Suave and debonair
on the hallway mirror’s viewpoint.
Brylcreem-slick, that wayward quiff
has aspirations – think Rock Hudson, Tony Curtis.
Weathered jaw line, razor-tame, Old Spiced.
Laundered shirt, worn
open-necked with the signature cravat,
always paisley, burgundy on gold.
Daddy’s girl, my angle’s blind
to a thinning crown, the comb-over;
a weak heart under peacock swagger – and
you’re taller, somehow, out of overalls
in slacks with knife-edge creases down
to spit and polish; hands in pockets
weighing small change possibilities.
You shrug your shoulders
into a houndstooth blazer, square
the broken checks of green and cream;
leather buttons left undone, token casual.
My formative years in toughened hands:
our lifelines grafted, till you learn the art of letting go.
20 Park Drive
Not a classy street address
but those budget smokes he switched
from cardboard box to nickel case
on Thursday nights. He’d posture
at the bar, cash-rich, effusive,
handing round his pay day fags.
By Monday, he’d be hard up, down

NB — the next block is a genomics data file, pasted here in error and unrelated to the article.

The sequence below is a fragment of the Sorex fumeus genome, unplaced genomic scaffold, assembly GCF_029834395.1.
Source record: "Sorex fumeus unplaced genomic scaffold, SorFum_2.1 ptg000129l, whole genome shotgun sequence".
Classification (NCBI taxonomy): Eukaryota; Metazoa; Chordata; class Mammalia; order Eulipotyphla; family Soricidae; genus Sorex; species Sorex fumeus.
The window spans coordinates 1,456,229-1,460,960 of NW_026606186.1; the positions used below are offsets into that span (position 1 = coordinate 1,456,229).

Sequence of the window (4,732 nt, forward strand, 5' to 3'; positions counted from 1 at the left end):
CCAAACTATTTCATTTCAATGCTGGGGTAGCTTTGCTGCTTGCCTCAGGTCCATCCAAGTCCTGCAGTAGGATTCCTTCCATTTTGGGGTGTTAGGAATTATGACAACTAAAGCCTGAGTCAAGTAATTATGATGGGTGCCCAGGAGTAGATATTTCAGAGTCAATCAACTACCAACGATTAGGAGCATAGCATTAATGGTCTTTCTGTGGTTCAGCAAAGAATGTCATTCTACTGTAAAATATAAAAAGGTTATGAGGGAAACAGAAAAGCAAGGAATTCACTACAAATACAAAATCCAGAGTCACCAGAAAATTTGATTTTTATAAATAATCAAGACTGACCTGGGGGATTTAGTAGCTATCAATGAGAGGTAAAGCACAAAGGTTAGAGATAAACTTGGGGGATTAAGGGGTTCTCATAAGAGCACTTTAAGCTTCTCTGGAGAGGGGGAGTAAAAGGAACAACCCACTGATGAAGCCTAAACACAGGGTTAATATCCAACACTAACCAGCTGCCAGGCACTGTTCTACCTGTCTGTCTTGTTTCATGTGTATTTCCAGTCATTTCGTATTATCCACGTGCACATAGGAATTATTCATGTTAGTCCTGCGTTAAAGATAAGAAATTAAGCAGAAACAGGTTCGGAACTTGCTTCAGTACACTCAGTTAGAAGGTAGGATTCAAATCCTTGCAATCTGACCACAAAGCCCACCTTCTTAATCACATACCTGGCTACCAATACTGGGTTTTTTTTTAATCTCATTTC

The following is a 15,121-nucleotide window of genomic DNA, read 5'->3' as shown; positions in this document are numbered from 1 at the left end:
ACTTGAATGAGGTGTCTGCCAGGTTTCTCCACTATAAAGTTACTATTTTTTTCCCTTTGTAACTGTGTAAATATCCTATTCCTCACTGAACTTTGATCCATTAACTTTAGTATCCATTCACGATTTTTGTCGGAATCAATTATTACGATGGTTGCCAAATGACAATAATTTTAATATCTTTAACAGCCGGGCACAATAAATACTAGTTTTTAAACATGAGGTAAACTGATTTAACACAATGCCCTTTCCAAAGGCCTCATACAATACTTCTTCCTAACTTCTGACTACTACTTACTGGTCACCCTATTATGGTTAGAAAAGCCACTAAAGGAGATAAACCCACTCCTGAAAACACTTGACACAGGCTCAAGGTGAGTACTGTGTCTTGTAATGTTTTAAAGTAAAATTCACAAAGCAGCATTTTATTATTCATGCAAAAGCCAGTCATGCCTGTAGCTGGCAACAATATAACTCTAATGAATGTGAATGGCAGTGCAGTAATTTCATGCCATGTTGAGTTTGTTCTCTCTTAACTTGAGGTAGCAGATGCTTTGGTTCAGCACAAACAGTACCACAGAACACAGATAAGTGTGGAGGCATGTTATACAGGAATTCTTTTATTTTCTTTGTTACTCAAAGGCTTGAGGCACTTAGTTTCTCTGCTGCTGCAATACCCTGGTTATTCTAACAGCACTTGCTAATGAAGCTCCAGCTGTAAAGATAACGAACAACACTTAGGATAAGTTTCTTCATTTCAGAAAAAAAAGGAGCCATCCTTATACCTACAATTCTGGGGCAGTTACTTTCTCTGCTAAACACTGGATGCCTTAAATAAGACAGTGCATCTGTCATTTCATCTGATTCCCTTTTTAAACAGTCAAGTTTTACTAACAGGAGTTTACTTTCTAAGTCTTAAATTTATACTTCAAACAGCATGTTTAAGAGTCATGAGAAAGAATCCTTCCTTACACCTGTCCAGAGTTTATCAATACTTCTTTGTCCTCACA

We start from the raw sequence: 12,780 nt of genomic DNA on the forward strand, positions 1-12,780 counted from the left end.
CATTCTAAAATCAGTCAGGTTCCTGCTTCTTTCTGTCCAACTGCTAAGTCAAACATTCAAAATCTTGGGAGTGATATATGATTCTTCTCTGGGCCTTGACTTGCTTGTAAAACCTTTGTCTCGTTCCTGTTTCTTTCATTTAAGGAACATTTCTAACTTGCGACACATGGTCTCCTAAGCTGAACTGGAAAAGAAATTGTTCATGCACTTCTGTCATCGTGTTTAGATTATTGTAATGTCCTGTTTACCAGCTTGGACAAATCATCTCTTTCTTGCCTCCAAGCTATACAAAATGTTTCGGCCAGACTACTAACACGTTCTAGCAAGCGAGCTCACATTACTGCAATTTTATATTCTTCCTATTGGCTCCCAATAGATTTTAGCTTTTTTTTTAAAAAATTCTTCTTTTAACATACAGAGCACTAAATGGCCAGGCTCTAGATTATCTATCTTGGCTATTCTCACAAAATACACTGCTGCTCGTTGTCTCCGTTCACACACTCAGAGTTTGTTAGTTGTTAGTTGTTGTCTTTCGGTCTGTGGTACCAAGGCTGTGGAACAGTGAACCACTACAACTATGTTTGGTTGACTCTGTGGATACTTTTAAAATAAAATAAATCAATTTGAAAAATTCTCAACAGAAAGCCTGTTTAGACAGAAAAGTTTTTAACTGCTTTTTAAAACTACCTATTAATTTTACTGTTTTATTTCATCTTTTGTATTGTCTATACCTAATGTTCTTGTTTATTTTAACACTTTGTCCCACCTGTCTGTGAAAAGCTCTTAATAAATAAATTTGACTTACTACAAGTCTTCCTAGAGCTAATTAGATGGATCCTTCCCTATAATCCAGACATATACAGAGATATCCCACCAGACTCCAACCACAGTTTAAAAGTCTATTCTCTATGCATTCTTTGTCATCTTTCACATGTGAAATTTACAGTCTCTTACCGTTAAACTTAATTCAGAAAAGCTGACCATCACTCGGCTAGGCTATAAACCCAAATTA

to dog end roll-ups from those saffron strands
recycled in a Rizla by his nicotine fingers.
He kicked the habit, in between
the crafty puffs at work, his sly ones
en route to the library, the corner shop,
returning on a cloud of Extra Strong
that barely masked his tell-tale breath.
The tittle-tattle matches dropped him in it.
Jukebox pumped for hits, I plump for oldies,
inhale the bar fug, wheedle seats for two;
take in the sepia stains on anaglypta walls that reek
of Snug and Ladies’ Lounge and matriarchs in hairnets
eking out their milk stout halves behind etched screens.
Elbows on the glass-ringed counter, proud,
you claim your patch, avoid the spilt beer; light up
an uncensored cigarette, relish its nicotine rush;
order cola, a pint of Best and a whisky chaser.
Easy company: the daughter on a flying visit, father
plied with refills till he’s whisky-winged.
Oiled, you sing On the Street Where You Live
for all the world as if you’re Vic Damone,
I have often walked on this street before
but the pavement always stayed beneath my feet before.
Heading south, I tune to pirate radio, drown out
all that stereo babble from the fledged nest.
Jayne Stanton, originally from Lincolnshire, now lives, works and writes in Leicestershire. Her poems are published in various print magazines and e-zines. She blogs at jaynestantonpoetry.wordpress.com and @stantonjayne is her window on the world of poetry (where she intermittently tweets from its sill). She has written several poems about her late father (natty dresser, secret smoker, crooner, grafter), including those published here, in her pamphlet, Beyond the Tune (Soundswrite Press: 2014).